The European Commission’s White Paper On Artificial Intelligence: our response

30 Jun 2020

By Richard Wingfield

GPD has responded to the European Commission’s consultation on its White Paper on artificial intelligence (AI), published in February. The White Paper set out the Commission’s proposals for measures relating to AI that it intends to take, inviting feedback on its specific proposals.

In our response, we acknowledge the many benefits that AI can bring, including greater opportunities to enjoy human rights—while also highlighting the risks it can pose to human rights, particularly to the rights to privacy and non-discrimination. We therefore conclude  that further efforts are needed, including regulation, to ensure that those risks are mitigated against.

Our response is delivered in two parts: a detailed set of answers to the specific questions posed by the Commission, and a standalone submission which analyses the proposals from a human rights perspective. 

Our submission makes a series of specific recommendations to the Commission on how to take forward the proposals in the White Paper in a way which will best ensure the protection of human rights. These include:

  • Steps the Commission should take to ensure that support for research and innovation on AI ensures that human rights are protected and promoted;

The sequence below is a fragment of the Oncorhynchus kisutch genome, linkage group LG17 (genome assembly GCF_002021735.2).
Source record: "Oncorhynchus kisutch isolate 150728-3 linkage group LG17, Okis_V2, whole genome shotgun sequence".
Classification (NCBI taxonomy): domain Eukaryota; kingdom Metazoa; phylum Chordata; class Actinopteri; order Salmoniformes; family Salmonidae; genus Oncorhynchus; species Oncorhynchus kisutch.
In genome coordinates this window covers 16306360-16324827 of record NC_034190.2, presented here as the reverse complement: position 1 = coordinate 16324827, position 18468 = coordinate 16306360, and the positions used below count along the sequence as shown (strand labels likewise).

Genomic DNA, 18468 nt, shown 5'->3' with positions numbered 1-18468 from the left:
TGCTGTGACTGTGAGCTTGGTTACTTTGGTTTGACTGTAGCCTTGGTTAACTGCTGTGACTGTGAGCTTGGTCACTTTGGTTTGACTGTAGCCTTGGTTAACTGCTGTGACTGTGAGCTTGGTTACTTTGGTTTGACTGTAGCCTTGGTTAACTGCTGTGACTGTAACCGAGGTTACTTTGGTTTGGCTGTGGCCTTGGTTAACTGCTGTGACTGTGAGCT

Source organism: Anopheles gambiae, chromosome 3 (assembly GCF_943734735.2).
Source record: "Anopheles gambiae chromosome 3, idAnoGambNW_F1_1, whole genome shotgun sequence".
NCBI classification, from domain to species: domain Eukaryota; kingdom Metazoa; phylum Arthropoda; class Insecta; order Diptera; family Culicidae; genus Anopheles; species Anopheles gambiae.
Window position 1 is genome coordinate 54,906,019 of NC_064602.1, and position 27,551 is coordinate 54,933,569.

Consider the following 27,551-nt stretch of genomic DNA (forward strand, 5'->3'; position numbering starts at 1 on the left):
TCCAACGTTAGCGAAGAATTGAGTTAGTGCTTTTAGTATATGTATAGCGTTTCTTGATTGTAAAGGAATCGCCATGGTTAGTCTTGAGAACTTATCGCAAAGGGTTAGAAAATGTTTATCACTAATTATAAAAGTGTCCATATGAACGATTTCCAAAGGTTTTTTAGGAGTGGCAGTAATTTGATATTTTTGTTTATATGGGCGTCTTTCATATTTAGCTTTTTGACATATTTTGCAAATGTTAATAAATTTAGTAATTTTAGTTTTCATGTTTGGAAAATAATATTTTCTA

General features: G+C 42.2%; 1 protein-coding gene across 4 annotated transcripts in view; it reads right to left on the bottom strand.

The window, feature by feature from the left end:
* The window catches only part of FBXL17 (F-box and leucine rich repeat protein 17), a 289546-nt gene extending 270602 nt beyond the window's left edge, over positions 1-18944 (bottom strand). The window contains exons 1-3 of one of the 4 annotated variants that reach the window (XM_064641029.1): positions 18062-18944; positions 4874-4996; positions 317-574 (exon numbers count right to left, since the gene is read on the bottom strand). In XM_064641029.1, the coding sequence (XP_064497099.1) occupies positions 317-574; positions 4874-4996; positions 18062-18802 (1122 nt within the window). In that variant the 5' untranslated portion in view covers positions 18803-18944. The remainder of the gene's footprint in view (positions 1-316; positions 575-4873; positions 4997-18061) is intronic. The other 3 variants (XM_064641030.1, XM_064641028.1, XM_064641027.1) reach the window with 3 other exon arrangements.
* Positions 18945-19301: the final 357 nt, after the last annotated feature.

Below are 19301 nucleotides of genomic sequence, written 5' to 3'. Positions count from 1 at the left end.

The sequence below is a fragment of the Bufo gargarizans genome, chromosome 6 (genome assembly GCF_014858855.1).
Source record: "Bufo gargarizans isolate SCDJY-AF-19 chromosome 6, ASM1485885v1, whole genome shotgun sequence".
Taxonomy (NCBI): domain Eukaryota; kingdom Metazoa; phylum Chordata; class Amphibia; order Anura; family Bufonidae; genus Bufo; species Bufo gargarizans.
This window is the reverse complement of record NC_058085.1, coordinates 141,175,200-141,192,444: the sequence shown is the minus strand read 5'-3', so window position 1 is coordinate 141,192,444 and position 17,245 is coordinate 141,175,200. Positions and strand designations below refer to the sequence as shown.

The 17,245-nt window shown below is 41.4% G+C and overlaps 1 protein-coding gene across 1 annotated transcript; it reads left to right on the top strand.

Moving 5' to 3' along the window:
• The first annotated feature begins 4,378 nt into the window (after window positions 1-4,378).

• How education and training programmes related to AI could incorporate human rights considerations;
  • Ensuring that steps taken to support SMEs developing AI technologies, and public sector authorities procuring it, include capacity-building on human rights implications;
  • Critical elements of any new regulatory framework on AI, such as ensuring that any applications of AI which have the potential to significantly interfere with an individual’s human rights should always be considered as “high-risk”, and requirements for human rights impact assessments to be undertaken; and
  • Restrictions and safeguards on the use of facial recognition technology in public spaces, in order to mitigate risks to the rights to privacy and non-discrimination.



It’s not currently known when the Commission will respond to the consultation, or the exact next steps it will take. However, it is expected that the Commission will publish its response, and possibly any proposed legislation, in the early part of 2021.

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